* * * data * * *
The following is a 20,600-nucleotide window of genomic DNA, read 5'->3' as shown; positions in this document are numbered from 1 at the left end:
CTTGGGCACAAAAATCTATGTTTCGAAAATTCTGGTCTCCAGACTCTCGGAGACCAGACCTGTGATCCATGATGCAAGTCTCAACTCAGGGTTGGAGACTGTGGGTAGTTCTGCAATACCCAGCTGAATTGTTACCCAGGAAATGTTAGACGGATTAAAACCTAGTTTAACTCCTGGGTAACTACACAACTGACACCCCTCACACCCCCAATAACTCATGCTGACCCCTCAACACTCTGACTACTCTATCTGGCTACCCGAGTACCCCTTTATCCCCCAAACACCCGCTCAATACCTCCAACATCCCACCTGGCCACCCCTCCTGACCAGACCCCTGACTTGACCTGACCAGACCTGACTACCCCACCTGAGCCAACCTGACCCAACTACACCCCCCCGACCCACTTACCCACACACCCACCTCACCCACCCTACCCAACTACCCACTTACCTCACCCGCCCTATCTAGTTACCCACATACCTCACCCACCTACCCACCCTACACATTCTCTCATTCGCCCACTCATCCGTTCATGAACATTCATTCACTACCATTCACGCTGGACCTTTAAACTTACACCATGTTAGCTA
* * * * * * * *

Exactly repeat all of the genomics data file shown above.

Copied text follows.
The following is a 20,600-nucleotide window of genomic DNA, read 5'->3' as shown; positions in this document are numbered from 1 at the left end:
CTTGGGCACAAAAATCTATGTTTCGAAAATTCTGGTCTCCAGACTCTCGGAGACCAGACCTGTGATCCATGATGCAAGTCTCAACTCAGGGTTGGAGACTGTGGGTAGTTCTGCAATACCCAGCTGAATTGTTACCCAGGAAATGTTAGACGGATTAAAACCTAGTTTAACTCCTGGGTAACTACACAACTGACACCCCTCACACCCCCAATAACTCATGCTGACCCCTCAACACTCTGACTACTCTATCTGGCTACCCGAGTACCCCTTTATCCCCCAAACACCCGCTCAATACCTCCAACATCCCACCTGGCCACCCCTCCTGACCAGACCCCTGACTTGACCTGACCAGACCTGACTACCCCACCTGAGCCAACCTGACCCAACTACACCCCCCCGACCCACTTACCCACACACCCACCTCACCCACCCTACCCAACTACCCACTTACCTCACCCGCCCTATCTAGTTACCCACATACCTCACCCACCTACCCACCCTACACATTCTCTCATTCGCCCACTCATCCGTTCATGAACATTCATTCACTACCATTCACGCTGGACCTTTAAACTTACACCATGTTAGCTA